I like the series! Why? Because he reveals that tool reviews are not always honest, or written by people who truly know about the tools they are writing about – the most notable example he gave early on in the series was Consumer Reports, and with good reason. While Schwarz also admits he has written reviews that could have been better, it is a hard admission to follow, for I know he writes with his heart, even if he suggests he has done otherwise in the past. This guy honest to a fault; I have followed his work for many years, I have watched and filmed some of his demos at Woodworking in America conferences, I have watched him work tirelessly while getting ready for a presentation, pushing carts with materials to use and share with people attending them.
I know I cannot fully interpret the meaning of his series on tool reviews, or where he is headed with it. However, I believe I understand the spirit of what he’s saying. Please read on.
To me, Schwarz is saying that tool reviews must be written by people who totally, completely understand the tool, and what that tool is supposed to do. Moreover, if the tool under review is indeed performing the job it is intended to do, the reviewer should state so; if it is not, the reviewer must be honest, and state what the tool is not doing, to the best of his or her understanding. No sugar coating is needed to do this. The weaknesses should not be glossed over, nor hidden or ignored.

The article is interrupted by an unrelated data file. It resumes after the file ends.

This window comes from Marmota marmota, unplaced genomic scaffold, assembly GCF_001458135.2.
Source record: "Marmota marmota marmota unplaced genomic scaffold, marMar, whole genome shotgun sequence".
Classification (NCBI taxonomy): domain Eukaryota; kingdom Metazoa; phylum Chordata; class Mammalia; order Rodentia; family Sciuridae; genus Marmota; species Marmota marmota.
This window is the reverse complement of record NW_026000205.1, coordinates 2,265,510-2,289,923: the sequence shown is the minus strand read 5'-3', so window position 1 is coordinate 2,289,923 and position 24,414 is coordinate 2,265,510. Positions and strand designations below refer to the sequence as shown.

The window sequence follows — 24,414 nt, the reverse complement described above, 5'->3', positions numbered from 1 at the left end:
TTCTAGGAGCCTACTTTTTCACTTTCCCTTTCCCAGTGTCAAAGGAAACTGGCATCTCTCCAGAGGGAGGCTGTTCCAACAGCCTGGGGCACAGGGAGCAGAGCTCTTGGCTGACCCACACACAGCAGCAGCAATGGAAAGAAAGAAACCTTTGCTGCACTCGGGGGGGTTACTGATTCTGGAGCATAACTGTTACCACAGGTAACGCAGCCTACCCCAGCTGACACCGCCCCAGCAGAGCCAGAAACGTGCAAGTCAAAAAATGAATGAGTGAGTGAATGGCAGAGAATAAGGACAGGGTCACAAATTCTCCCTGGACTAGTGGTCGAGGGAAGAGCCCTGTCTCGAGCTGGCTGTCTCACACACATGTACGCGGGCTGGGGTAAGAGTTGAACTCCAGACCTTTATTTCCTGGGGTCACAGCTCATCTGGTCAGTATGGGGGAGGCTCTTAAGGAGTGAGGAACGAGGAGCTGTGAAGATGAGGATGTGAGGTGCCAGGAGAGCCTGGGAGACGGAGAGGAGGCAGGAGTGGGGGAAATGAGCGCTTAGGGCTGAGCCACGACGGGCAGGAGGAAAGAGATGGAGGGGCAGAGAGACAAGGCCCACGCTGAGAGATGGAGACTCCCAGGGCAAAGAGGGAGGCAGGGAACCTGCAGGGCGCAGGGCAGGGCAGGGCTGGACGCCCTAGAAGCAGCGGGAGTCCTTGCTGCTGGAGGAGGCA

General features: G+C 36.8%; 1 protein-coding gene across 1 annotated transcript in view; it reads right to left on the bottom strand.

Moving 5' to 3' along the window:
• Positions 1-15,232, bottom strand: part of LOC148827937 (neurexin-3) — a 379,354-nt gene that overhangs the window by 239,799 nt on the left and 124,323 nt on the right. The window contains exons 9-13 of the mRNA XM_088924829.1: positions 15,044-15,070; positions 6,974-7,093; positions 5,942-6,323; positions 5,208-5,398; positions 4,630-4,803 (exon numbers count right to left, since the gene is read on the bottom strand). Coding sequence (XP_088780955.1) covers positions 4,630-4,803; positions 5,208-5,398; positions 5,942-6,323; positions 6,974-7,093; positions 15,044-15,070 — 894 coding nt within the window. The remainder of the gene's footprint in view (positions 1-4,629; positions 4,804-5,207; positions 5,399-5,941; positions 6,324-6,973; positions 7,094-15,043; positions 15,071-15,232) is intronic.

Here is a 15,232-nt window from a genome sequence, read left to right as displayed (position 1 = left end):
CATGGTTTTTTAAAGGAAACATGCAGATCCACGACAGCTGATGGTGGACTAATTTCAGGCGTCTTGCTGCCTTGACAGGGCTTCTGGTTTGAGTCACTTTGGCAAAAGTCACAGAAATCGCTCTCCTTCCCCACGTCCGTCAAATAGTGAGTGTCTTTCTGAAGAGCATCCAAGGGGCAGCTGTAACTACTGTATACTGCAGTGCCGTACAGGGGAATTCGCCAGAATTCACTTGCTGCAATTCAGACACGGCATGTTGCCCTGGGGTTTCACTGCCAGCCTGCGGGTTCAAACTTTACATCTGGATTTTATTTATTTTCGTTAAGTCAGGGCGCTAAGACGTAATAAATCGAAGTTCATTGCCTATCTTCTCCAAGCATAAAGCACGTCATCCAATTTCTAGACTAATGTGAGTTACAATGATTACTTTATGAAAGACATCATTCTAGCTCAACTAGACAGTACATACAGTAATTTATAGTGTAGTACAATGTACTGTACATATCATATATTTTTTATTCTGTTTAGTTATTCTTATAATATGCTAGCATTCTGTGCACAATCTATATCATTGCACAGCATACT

Why? Because, sooner or later, users (i.e., consumers), will find out whether a review that swayed them to buy the tool really performs like it’s supposed to perform. However, this may lead to an interesting conundrum: What if the buyer, the consumer, of the tool is not familiar with what the tool really should do? The simplest example I can think of is a chisel, which Schwarz mentions. The user may not even know he or she is not using the tool properly, and only later finds out what the reviewer meant by “bruising the cheeks of a dovetail”.
As Schwarz suggests, the best a consumer can do prior to purchase is touch and feel the tools. I agree, for there is no substitute. He also recommends we stop buying online; while easier said than done, the extra effort is worth the time and money. This will help put behind the promises “…I wish I had known better…” and “…next time…”
Thanks, Chris! I look forward to the next article! I may even have to change some of what I wrote in this article.
— Al Navas